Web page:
March 14 is World Kidney Day. What exactly is chronic kidney disease and how many people are affected by it worldwide? Chronic kidney disease (CKD) is defined as an abnormality of kidney structure or function which persists for more than three months. The kidneys become less able to perform their defined roles within the body including an inability to effectively filter waste products from the blood. CKD affects approximately one in ten people worldwide. There are several degrees of CKD (stages 1-5) and it is a disease which can be progressive. When kidney function drops into stage 5 CKD (kidney filtration ability reduced to ≤15/ml/min/1.73 m2 compared to normal which is ≥60/ml/min/1.73 m2), kidney replacement therapy (dialysis or transplantation) needs to be considered. We estimate that, worldwide, between 5.3 and 10.5 million people are undergoing kidney replacement therapy. However, financial barriers or lack of resources means that there are many patients who are deprived of these lifesaving treatments. This year the World Kidney Day motto is aimed at raising awareness of this inequality by demanding ‘Kidney Health for everyone everywhere’.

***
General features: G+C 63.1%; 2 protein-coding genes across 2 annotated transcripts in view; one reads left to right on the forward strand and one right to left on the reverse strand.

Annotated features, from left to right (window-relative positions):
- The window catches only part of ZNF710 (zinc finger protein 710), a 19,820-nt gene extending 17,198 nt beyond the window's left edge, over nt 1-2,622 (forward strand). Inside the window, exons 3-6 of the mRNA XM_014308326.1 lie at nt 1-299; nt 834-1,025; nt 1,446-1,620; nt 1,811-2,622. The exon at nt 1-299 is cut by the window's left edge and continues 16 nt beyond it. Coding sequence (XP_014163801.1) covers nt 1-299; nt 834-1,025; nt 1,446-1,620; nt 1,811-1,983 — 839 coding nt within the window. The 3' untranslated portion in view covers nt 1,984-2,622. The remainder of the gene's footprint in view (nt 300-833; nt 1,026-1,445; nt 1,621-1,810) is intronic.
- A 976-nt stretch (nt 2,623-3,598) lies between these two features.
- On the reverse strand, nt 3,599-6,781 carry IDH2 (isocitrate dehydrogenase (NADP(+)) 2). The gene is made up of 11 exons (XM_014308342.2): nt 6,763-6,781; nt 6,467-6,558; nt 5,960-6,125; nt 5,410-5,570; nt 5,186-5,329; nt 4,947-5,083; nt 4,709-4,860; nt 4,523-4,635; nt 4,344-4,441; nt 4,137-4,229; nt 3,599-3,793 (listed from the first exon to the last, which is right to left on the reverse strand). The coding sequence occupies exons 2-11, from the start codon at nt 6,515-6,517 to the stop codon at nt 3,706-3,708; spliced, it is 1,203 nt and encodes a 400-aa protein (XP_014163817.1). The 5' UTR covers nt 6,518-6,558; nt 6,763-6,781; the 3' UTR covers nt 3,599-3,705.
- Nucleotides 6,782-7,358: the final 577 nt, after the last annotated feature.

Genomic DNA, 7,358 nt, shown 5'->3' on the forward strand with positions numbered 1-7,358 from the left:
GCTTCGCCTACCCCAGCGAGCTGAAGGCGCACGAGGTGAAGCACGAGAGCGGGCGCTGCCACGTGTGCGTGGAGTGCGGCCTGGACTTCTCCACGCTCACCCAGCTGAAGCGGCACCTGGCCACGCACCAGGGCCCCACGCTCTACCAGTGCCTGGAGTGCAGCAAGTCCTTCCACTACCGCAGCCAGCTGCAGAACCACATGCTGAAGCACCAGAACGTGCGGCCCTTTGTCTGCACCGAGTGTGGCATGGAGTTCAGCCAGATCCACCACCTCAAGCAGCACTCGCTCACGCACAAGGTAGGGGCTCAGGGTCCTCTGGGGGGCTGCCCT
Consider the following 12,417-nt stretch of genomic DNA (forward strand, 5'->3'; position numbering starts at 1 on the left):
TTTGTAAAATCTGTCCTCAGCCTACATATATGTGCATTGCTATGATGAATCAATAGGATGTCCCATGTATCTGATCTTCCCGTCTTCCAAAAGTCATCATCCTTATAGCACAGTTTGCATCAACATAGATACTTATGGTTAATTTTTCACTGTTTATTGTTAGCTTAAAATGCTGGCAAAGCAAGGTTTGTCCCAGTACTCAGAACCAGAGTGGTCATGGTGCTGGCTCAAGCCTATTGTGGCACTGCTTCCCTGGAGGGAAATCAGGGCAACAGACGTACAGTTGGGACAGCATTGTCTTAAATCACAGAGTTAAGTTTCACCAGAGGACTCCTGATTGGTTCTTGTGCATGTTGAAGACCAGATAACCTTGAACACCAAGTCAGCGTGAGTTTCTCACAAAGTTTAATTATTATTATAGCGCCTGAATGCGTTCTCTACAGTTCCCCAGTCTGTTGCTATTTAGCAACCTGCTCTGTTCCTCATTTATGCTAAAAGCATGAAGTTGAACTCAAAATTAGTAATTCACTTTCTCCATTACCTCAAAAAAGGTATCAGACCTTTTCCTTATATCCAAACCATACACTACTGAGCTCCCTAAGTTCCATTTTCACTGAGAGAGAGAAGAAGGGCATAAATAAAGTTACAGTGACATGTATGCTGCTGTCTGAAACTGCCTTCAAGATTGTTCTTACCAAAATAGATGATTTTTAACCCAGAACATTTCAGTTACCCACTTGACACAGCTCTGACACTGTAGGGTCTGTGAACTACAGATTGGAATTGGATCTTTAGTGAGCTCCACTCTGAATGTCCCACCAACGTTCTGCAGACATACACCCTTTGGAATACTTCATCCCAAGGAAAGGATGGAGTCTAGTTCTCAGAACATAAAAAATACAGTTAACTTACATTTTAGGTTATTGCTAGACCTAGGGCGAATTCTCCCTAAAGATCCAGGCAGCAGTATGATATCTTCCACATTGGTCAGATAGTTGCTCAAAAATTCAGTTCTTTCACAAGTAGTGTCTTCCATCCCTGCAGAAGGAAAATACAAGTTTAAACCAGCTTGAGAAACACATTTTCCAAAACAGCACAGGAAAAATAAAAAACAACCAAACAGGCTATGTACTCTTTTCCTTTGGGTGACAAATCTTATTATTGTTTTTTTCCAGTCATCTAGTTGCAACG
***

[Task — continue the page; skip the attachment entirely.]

But isn’t this a bit utopian? How can this aim be achieved? Yes, certainly, but as Anatole France once said, ‘Without the Utopians of other times, men would still live in caves, miserable and naked. Utopia is the principle of all progress, and the essay into a better future.’ If you bear this in mind then the logical consequence is to demand ‘Kidney Health for everyone, everywhere’. If we do not make this a priority, then the problem of CKD will not be realized to its full extent by the public, the policymakers and society at large. Additionally, it remains crucial that significant steps are taken towards improving prevention strategies, worldwide. The number of affected patients is rising and this is a significant public health problem; we can no longer afford to remain silent.